Similarly it is cited repeatedly (eg p.461) as “anti-semitism” to claim Israeli involvement with ISIS. Why is that? Nobody seriously disputes that the most important diplomatic change in the Middle East of the last decade has been the de facto alliance of Israel and Saudi Arabia (together with most of the GCC), aimed squarely at Iran. Nobody seriously disputes that ISIS, Daesh and Al Nusra have all been enabled at a fundamental level by Saudi and GCC funding and supplies. Some, but very few, analysts genuinely deny western assistance to those jihadi factions when operating against Syria. Nobody disputes the hostility between Isis/Daesh/Al Nusra and not only Hezbollah but also Hamas.

ISIS/Daesh/Al Nusra are the allies of Israel’s allies and the enemies of Israel’s enemies. It is not in the least irrational, nor anti-semitic, to posit possible cooperation. Personally I doubt there has been much – the Israelis are not as foolhardy as the Americans. The odd supportive air strike at Saudi urging, or targeted aid, or intelligence feed perhaps. There may be more. But the idea that it is anti-semitic to suggest Israeli aid to ISIS is wrong, and brings inyo play the question of the use of accusations of anti-semitism to chill legitimate analysis and criticism of Israel.

On Ken Livingstone, I do not think in the least that Ken is an anti-semite. I do however think he is wrong. I have always found the discourse around Nazi/Zionist links disturbing and generally anti-semitic in motivation. Of course there may have been contact at some early stage between Nazis who wished to eradicate Jews from Europe, and Zionists who wished Jews to move to Israel. But what purpose is there in pointing that out? The Jew-hatred of the Nazis is indisputable, and any misguided Zionist who tried to deal with them was not therefore a Nazi supporter. It is a pointless discussion with highly unpleasant undertones. How Ken was entrapped into it I struggle to understand.

The report is desperate to be seen as approving Labour’s now toughness on anti-semitism, and therefore endorses the characterisation of people as anti-semites whom I know not to be. Several instances are given of quoting or linking to Gilad Atzmon as evidence of anti-semitism, seemingly with no need felt to analyse the particular Atzmon article being quoted. Atzmon is of course an Israeli Jew of controversial views particularly on Jewish identity, but it ought not to be axiomatic that to refer to Atzmon is anti-semitic.

Some of this is troubling. We are all more aware nowadays of historic involvement in the slave trade. The BBC recently did some excellent programmes on Scotland and the slave trade. Yet the report contains an analysis by the Community Security Trust p.363 that states that to discuss Jewish involvement in the slave trade (in the instance in question, it was a Jewish person discussing) is an anti-semitic trope. The dangers of this approach are obvious. I have not studied it, and I doubt that Jewish involvement in the slave trade was as bad as Scottish. But I do not doubt it existed, and it ought to be equally as open as Scottish involvement to investigation and comment. You cannot dismiss just everything that may show any group of Jewish people in a bad light as “an anti-semitic trope”.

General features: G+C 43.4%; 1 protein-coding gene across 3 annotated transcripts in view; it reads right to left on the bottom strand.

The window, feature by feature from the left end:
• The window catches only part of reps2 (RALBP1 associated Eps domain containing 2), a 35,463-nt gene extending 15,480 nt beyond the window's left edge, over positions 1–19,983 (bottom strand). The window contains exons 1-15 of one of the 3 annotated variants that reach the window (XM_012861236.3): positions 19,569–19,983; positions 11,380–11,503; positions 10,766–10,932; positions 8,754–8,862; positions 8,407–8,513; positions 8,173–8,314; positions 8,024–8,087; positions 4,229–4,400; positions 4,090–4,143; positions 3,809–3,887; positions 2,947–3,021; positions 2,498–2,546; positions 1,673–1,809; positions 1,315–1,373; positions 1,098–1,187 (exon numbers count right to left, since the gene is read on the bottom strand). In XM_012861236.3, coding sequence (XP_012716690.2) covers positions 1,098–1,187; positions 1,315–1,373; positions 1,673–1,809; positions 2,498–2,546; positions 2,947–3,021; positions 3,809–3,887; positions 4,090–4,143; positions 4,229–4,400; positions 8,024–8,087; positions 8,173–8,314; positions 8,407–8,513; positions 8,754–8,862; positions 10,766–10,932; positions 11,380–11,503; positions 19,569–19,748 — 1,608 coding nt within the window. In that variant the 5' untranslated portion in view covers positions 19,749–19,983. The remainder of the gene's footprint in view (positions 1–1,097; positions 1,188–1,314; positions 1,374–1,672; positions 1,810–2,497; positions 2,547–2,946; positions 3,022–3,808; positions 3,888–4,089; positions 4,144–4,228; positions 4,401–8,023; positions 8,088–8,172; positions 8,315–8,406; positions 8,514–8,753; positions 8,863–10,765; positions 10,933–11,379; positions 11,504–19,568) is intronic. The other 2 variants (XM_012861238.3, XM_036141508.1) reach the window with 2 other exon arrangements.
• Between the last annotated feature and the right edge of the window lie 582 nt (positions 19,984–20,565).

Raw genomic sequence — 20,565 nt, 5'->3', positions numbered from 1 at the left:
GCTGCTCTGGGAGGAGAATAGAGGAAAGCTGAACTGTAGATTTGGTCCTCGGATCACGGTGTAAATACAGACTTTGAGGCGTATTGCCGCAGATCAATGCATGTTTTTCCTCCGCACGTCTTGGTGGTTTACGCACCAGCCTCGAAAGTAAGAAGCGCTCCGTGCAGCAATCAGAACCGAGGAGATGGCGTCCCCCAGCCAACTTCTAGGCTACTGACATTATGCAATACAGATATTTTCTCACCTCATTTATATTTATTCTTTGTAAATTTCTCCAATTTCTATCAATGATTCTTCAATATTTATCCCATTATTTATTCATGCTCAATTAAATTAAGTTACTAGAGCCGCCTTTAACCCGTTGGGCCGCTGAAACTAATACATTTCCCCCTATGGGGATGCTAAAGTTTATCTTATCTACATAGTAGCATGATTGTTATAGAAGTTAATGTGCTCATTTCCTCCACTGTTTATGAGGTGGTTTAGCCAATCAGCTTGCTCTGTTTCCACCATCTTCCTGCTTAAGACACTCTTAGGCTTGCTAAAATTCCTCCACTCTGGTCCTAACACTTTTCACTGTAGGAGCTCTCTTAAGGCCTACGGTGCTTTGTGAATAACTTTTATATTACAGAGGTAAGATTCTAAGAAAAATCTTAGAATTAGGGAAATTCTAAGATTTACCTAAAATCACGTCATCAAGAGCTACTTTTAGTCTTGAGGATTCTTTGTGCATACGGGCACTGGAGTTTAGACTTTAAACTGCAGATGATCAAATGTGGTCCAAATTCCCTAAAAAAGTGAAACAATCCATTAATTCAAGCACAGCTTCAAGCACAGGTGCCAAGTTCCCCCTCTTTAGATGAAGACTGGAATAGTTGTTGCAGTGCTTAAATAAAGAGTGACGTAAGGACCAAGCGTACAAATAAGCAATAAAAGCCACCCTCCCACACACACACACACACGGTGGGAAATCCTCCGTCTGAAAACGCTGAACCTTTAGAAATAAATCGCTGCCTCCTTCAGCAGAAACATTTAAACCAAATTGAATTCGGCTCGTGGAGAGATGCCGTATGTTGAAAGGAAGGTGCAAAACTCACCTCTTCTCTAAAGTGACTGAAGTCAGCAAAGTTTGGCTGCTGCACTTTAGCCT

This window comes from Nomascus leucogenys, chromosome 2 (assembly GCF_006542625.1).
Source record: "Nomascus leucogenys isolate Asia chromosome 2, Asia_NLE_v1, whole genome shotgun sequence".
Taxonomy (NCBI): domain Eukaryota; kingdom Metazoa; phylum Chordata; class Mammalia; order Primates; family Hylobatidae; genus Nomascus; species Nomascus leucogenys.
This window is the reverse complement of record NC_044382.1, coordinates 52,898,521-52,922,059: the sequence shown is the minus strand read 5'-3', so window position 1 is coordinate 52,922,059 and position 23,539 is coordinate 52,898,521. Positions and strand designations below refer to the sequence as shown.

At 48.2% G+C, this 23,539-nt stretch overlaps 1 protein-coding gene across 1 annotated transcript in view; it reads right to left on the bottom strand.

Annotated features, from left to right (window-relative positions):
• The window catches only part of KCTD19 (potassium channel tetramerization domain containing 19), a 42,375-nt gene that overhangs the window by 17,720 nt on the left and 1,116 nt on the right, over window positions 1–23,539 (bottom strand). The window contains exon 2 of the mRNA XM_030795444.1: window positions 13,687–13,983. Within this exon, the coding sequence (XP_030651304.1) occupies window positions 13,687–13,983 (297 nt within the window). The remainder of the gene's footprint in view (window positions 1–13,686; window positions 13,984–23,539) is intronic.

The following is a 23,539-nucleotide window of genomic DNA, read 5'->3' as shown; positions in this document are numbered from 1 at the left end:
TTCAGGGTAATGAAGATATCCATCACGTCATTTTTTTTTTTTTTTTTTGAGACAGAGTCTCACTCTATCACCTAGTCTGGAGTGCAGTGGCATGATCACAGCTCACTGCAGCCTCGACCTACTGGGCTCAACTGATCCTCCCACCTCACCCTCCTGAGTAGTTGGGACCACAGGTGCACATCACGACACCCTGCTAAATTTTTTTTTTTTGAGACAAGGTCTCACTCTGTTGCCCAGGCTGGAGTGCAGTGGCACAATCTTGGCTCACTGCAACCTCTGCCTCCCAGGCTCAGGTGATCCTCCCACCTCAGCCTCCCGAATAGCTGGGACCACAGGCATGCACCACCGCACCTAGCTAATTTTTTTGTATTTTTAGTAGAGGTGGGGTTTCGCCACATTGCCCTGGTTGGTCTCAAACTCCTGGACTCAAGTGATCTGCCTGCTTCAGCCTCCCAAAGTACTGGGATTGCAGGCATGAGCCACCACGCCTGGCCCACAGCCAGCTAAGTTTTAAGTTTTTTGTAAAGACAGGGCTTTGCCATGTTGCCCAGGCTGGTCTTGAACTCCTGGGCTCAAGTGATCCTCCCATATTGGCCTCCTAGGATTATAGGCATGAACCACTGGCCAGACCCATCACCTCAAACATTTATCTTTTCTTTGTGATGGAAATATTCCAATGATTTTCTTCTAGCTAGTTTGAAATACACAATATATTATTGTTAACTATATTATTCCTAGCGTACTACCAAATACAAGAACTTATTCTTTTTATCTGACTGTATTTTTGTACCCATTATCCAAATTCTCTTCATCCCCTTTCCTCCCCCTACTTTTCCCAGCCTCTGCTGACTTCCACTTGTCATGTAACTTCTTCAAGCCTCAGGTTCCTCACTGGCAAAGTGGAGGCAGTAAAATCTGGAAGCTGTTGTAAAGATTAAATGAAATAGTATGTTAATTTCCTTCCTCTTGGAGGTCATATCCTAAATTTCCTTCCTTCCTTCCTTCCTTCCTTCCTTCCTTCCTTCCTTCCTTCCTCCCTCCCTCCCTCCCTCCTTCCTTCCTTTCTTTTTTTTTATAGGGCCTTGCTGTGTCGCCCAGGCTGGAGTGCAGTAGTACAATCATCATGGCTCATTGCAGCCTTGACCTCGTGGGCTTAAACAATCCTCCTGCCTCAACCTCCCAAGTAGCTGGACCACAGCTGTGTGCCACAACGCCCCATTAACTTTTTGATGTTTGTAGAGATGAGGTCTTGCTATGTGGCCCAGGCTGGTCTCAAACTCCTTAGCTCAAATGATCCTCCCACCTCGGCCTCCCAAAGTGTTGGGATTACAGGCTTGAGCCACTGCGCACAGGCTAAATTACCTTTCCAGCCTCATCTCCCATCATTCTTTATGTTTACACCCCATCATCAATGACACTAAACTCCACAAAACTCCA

In short, in my view the report correctly identifies the existence of genuine antisemitism from a small minority of Labour Party members. It correctly identifies that the Labour Party machinery was highly incompetent in dealing with the vast majority of complaints of anti-semitism. It identifies that almost all input from Corbyn’s office was demanding tougher and firmer action. But it makes the error, in its desire to clear the Labour Party of any taint of anti-semitism, of enthusiastically endorsing definitions of anti-semitic behaviour which are so wide as to chill legitimate free speech.

So what conclusions can we form? Well, the first is that Corbyn failed to be sufficiently ruthless in clearing out the quite extraordinarily right wing Blairites that he had inherited as Labour Party HQ staff. The Labour Party is a horribly complex institution, with elected committees, and powerful unions to appease who control the purse strings. But Blair and Brown had managed to create a machine in their own right wing image, and it is hard to read this report without concluding that Corbyn lacked the ruthlessness required in a leader to spot enemies and be rid of them.

But then, his not being a ruthless bastard is why so many people flocked to support Corbyn in the first place.

The second point is that Corbyn’s tactic of constantly attempting to appease the media on anti-semitism was never going to work. The right wing press and TV had no genuine interest in anti-racism, other than as a tool to prevent the possible election of a European style social democratic government. Neither the media nor the Blairites were ever going to reconcile to Corbyn. We will never know what would have happened if he had come out and denounced the witch-hunt as an attempt to stifle supporters of the Palestinians, and spoken openly of Israel’s move to apartheid. He had the nerve to take on the establishment narrative when he stated that British military invasions cause terrorist blowback at home, and won public support. Whether a firm line on Palestine and calling out the witch-hunt would have had a better result than giving way before ten thousand unfair attacks, we can never know.

There are more general points therefore to consider about the nature of power and of political parties. I intend to address these in a further article – including some very worrying similarities with the staff and orientation of SNP HQ.